Farm Bureau to release recommendations for FMMO’s Tuesday
July 27, 2020 By Larry Lee Filed Under: Ag Policy, Dairy, News
American Farm Bureau Federation is releasing a series of recommended changes for the Federal Milk Marketing Orders Tuesday. Chief Economist John Newton tells Brownfield the top recommendation from their dairy policy working group is to get a seat at the table for farmers when it comes to rulemaking. “We’ve had federal orders going back eighty years, and believe it or not during this whole time period, dairy farmers didn’t really have a seat at the table. The only folks that could vote on federal order provisions are independent dairy producers and then dairy co-ops.”
Newton says dairy cooperatives can now allow producers to vote independently, but then they lose their ability to vote for the remaining producers. “Our members want to see more democracy in that, and they want to see dairy farmers be able to ask for individual and confidential ballots so that they can be engaged in matters that really impact their farm’s profitability.”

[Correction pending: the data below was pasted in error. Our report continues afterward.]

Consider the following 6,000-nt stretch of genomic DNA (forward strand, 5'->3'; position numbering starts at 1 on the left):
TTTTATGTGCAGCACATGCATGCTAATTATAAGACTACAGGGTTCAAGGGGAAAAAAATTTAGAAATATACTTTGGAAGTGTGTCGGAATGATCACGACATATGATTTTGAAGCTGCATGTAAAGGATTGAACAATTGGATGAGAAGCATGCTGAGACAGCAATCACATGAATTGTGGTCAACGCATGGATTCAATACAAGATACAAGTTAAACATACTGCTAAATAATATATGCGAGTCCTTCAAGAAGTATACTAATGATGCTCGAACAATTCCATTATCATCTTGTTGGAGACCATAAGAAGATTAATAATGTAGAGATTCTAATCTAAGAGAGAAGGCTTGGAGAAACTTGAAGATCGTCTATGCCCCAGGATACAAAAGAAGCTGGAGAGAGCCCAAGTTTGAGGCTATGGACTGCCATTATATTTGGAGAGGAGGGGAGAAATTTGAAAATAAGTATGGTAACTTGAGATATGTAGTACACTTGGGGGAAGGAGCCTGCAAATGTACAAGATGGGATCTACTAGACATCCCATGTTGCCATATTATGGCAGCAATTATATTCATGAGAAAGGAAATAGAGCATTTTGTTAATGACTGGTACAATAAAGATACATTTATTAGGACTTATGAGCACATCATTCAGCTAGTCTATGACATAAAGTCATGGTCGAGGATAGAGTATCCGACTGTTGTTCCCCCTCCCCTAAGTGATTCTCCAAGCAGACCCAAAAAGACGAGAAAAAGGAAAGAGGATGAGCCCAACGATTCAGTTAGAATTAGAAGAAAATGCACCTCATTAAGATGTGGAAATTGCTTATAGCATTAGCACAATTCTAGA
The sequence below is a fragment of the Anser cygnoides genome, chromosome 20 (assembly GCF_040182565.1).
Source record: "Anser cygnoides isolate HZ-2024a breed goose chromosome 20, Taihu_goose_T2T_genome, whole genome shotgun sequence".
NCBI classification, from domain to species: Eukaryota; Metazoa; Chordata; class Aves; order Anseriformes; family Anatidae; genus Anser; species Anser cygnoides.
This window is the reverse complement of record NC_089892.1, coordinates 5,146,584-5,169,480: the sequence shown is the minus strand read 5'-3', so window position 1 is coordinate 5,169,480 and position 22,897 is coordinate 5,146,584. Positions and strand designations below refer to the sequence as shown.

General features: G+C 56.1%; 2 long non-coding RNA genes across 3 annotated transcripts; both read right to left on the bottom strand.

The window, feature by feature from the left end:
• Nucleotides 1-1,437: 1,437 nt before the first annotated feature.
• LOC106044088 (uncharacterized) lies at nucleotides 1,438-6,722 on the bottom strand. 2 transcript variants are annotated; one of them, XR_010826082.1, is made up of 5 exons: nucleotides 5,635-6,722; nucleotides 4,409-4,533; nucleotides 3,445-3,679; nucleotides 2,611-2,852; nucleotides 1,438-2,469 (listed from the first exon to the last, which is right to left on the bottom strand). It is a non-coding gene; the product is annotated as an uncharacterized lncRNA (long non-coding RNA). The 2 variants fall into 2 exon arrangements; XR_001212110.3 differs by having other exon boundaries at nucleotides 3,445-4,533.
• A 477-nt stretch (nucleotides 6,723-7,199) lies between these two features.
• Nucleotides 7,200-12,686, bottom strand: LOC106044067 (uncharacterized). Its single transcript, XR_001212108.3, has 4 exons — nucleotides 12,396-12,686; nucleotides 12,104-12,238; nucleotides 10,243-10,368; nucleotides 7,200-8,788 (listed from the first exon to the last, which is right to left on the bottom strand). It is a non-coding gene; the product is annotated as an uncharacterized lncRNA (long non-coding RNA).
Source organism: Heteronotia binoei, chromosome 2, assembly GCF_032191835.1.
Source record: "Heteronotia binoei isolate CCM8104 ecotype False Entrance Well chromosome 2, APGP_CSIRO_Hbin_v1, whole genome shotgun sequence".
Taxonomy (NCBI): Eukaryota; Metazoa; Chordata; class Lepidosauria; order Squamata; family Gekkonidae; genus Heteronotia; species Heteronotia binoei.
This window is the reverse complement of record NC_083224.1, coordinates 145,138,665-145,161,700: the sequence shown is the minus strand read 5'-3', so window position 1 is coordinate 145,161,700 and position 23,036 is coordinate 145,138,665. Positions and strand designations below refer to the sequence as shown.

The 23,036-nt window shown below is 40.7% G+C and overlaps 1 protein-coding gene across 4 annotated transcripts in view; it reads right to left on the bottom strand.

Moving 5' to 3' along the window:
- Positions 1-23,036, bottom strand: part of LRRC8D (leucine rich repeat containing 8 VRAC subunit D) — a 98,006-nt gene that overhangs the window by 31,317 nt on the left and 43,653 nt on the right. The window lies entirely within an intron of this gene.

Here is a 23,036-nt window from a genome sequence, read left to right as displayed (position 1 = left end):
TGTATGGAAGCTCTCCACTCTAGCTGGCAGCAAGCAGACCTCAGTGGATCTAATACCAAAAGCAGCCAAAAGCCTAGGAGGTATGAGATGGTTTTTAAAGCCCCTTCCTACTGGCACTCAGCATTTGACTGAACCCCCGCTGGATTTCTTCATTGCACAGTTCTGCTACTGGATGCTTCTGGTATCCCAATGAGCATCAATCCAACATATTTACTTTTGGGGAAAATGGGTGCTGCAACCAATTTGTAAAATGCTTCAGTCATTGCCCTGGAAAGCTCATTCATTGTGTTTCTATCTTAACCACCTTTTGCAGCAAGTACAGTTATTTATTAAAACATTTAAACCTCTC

Newton says Farm Bureau is
recommending what’s called modified block voting, similar to what the checkoff
programs have, but he says the Ag Marketing Agreement Act needs to be changed
to allow it.
Newton says the working group
also wants to expand price discovery, change make allowances so the risk is
shared with the processor, and change fluid milk pricing which might include
decoupling Class I from manufacturing milk prices. He says pooling percentages and
transportation credits can also be looked at closely by USDA.
Newton says federal milk orders are very complicated, and they got that way in part because farmers were not involved in their creation. He says the farmers who ultimately depend on the milk prices need to be involved in the rulemaking process from the beginning.
Farm Bureau met with USDA Undersecretaries Bill Northey and Greg Ibach two years ago, and they challenged the farm organization to put ideas on the table. Newton says Tuesday’s report should open the conversation, but there is more work to do.
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